GST obligations to be included under the director penalty regime

The strengthening of the director penalty regime has seen director penalty notices (DPNs) extended to superannuation guarantee obligations from 1 March 2019.

Now it looks like DPNs for GST are set to take affect from 1 October 2019 on the back of recent legislation, Treasury Laws Amendment (Combating Illegal Phoenixing) Bill 2019, which lapsed at the dissolution of Parliament in the lead up to the last federal election, but has just been revived.

Schedule 3 to the bill allows the Commissioner to collect estimates of anticipated GST liabilities and make company directors personally liable for their company’s GST liabilities in certain circumstances. This also applies to LCT and WET as these taxes are jointly administered with the GST.

The estimates regime (Division 268 in Schedule 1 to the TAA 1953) enables the Commissioner to estimate unpaid amounts and to recover the amount of those estimates from taxpayers. The new legislation extends this regime to include GST.

As well as directors possibly facing personal liability, the options available to the ATO under its director penalty regime includes garnishee proceedings to recover amounts owed, offsetting amounts owed against any other tax credits, and initiating legal recovery proceedings. Before any of such actions are taken, the ATO is obliged to issue a “director penalty notice” outlining the unpaid amounts and remission options open to the concerned directors.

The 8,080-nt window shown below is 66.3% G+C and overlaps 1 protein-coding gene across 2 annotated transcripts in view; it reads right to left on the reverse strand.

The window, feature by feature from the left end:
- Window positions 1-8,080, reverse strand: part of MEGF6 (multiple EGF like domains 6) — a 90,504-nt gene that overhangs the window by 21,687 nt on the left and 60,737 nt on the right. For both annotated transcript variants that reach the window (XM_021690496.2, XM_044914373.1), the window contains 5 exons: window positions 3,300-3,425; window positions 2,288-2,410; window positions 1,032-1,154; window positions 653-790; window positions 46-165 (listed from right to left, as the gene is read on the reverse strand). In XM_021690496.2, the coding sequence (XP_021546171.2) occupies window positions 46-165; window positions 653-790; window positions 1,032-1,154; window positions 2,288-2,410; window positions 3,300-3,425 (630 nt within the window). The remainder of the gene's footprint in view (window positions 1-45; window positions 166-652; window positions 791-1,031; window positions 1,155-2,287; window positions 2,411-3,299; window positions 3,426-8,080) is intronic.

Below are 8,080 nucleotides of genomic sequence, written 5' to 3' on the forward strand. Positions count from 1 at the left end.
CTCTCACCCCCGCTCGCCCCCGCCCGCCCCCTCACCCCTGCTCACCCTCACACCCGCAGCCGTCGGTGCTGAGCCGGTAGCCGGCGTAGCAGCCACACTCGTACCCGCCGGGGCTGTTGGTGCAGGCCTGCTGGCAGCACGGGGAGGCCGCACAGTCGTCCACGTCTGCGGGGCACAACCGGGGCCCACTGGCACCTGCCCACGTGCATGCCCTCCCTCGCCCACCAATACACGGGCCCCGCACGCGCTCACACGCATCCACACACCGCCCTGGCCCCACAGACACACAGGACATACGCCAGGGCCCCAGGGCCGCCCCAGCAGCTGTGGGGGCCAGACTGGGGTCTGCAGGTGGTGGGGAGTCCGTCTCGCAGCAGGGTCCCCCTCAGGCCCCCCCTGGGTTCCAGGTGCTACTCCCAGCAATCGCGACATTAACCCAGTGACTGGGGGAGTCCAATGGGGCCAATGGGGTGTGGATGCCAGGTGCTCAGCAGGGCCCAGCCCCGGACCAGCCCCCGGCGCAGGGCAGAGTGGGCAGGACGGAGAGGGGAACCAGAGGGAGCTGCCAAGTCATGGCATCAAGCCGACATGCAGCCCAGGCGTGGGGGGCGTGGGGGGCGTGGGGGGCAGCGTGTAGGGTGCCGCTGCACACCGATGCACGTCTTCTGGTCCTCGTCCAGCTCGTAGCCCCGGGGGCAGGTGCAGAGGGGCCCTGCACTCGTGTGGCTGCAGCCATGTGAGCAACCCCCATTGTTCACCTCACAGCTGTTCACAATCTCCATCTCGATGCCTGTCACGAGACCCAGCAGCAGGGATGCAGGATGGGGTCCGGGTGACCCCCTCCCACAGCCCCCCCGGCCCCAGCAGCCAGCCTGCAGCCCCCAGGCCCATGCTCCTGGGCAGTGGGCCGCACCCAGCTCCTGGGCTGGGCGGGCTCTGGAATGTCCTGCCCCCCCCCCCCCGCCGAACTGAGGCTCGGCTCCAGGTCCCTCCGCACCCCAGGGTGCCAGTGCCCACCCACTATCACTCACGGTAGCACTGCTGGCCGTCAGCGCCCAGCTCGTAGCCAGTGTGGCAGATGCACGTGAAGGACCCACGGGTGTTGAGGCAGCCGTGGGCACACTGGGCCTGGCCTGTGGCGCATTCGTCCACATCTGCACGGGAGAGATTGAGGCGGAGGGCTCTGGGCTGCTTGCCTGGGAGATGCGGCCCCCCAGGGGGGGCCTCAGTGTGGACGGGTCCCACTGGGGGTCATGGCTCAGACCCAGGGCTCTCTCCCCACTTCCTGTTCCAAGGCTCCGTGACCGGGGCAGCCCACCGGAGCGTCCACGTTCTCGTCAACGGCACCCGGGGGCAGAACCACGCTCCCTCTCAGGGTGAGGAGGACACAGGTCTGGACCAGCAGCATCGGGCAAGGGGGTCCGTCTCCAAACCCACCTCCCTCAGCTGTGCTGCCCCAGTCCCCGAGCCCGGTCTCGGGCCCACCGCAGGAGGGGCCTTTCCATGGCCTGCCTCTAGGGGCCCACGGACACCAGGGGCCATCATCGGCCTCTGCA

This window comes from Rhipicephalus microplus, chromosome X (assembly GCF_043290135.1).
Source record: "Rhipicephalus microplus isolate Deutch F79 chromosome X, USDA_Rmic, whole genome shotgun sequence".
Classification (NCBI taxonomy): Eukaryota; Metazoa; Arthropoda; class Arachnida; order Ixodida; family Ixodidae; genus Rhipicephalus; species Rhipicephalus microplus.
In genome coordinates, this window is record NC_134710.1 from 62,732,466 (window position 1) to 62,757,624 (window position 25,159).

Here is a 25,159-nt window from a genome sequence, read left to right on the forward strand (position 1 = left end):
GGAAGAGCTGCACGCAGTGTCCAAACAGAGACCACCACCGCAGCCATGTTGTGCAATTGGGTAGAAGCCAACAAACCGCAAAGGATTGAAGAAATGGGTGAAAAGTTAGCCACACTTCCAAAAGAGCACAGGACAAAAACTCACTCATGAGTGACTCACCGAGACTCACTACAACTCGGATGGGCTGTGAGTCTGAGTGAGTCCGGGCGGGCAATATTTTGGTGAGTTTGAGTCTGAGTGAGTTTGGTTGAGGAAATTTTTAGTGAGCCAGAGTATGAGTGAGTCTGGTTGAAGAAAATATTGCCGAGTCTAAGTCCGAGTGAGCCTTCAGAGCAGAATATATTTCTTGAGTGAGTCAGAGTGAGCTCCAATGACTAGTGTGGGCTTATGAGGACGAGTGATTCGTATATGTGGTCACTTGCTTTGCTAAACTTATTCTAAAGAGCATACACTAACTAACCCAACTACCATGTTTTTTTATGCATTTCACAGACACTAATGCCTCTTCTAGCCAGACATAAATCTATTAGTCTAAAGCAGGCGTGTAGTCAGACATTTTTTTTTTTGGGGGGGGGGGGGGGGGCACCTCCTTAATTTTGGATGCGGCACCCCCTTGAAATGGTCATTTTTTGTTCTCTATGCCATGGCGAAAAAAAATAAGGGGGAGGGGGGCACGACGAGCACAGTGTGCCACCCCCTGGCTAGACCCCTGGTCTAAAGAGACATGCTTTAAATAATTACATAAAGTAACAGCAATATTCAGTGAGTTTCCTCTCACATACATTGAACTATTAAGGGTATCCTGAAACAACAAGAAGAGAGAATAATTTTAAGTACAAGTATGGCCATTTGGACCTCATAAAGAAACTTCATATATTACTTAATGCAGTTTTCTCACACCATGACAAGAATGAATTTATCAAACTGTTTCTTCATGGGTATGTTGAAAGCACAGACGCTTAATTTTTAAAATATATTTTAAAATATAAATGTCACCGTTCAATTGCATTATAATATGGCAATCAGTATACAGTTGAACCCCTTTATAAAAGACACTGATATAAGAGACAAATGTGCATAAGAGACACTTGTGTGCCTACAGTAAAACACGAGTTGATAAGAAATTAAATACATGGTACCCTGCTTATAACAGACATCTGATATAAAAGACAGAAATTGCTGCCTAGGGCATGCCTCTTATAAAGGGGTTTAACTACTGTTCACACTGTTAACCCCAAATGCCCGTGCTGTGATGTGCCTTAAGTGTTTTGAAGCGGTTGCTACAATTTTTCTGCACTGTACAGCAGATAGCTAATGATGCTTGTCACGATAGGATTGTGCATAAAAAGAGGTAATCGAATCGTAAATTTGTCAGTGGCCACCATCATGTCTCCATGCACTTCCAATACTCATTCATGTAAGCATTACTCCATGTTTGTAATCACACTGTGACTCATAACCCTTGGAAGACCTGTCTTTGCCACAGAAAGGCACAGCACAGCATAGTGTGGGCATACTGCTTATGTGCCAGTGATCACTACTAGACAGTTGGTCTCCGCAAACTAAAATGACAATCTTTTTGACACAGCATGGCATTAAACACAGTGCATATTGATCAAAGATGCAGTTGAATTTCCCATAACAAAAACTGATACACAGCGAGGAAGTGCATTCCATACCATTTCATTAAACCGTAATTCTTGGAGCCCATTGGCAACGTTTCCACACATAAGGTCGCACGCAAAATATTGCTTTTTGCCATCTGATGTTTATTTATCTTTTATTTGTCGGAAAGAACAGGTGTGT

Once the bill is passed, from 1 October 2019 the ATO will be able to issue notices of estimated net amounts of GST to businesses that have not lodged a return. The estimation will then be due at the GST lodgement due date unless this is over-ridden by an actual GST amount through the lodgement of the overdue return. Estimates may be reduced if sworn statements are provided, although there may be some discretion in this area.

As with the other categories of director penalties, the penalty arises when the director’s obligation is unsatisfied on the due date, in this case, the day the company is required to pay the assessed net amount or GST instalment. The legislation also adds an ability for the ATO to retain tax refunds if a return is not lodged or other relevant information is not provided.


AUSkey to be decommissioned